Word dropped a few days ago announcing The Roots' new concept album slated to come out December of this year. Entitled Undun, the album is going to be a “existential retelling” of the life of Redford Stephens, a man who was murdered at the young age of 25 in 1999. I was unable to find more information about Stephens but I am speculating that his story is one of symbolism, one that challenges common narratives of young black men while exploring the intricacies of "ghetto life." The band's drummer ?uestlove (Questlove) explains more:
"undun is the story of this kid who becomes criminal, but he wasn’t born criminal. He’s not the nouveau exotic primitive bug-eyed gunrunner like Tupac’s character Bishop in “Juice”… he’s actually thoughtful and is neither victim nor hero. Just some kid who begins to order his world in a way that makes the most sense to him at a given moment… At the end of the day… isn’t that what we all do?”I think the concept, like the band itself, is brilliant. It took some time for The Roots to gain success in the mainstream, with their fourth album Things Fall Apart being the first to go gold. And although they have made it big, they have been able to stay true to their uniqueness. Hip hop fans respected the insightful content and complexity found in Black Thought's lyrics, giving the group street cred. Critics appreciated their artistry which blended traditional hip hop beats with jazzy, live instrumentation.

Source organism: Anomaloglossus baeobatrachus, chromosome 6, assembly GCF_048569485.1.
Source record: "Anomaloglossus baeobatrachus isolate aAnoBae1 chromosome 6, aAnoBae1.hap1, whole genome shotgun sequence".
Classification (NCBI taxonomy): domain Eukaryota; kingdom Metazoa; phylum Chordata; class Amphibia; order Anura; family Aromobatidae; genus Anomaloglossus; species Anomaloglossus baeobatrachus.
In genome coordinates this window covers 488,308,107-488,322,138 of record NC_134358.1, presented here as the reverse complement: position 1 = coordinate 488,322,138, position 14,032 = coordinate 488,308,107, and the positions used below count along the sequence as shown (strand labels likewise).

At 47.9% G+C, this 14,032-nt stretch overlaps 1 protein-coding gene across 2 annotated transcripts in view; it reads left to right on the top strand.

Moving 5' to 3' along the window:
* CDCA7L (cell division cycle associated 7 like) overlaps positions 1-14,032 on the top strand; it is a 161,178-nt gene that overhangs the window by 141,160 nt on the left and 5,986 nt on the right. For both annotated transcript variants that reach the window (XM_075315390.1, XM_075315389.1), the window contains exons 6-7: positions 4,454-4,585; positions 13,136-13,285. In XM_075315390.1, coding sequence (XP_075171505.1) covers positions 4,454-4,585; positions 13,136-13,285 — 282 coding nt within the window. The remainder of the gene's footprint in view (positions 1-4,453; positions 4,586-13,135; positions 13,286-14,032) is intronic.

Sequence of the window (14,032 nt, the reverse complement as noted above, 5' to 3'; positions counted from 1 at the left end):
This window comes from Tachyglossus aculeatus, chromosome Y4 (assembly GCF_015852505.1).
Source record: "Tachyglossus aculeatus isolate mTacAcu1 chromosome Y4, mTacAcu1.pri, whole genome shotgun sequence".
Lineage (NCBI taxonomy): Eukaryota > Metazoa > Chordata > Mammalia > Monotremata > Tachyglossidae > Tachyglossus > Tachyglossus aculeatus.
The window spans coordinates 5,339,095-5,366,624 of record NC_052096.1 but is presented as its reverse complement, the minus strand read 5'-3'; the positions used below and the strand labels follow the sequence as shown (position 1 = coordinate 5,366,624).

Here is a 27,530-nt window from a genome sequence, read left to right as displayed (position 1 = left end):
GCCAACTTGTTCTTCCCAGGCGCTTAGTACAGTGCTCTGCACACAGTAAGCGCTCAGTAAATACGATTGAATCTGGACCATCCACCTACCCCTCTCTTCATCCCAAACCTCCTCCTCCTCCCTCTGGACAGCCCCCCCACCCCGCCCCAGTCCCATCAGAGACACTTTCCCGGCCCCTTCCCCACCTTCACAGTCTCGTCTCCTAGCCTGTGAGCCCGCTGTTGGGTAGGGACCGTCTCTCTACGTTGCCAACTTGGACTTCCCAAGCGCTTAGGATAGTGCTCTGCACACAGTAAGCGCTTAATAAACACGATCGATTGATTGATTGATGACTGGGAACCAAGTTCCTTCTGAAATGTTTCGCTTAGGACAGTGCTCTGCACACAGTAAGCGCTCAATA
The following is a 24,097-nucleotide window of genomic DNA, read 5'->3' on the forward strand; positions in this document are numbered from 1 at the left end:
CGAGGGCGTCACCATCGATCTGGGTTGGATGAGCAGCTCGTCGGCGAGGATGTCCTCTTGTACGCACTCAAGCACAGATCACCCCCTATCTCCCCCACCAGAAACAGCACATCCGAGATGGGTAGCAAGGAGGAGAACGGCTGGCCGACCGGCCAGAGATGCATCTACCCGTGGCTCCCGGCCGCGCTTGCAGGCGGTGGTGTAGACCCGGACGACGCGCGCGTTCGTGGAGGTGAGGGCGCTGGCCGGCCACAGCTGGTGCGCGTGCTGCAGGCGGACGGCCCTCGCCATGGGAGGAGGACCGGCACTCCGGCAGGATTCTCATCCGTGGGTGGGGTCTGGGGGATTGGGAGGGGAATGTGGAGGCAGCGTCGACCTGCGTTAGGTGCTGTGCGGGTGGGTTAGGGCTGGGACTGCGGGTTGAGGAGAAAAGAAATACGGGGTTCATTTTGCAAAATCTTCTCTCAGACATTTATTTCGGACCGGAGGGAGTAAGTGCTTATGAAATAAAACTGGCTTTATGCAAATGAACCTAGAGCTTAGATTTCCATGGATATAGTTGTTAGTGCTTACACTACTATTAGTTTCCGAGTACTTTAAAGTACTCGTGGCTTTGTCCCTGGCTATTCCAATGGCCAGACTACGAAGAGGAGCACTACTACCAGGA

The Roots have continued to grow throughout their career with many of their music tackling a variety of social issues. Undun may not sell a mil in its first week like a certain, lesser talented, squeaky voiced rapper but I am expecting nothing short of greatness. I remember back when rap songs used to tell a story. Well, not really considering I'm only 22 but that is besides the point. Many great hip hop songs featured storytelling but to my knowledge, the concept has never been expanded to an entire album. So this December I'll be at the record store, coppin this album. Until then, I'll be rockin' to their throwbacks.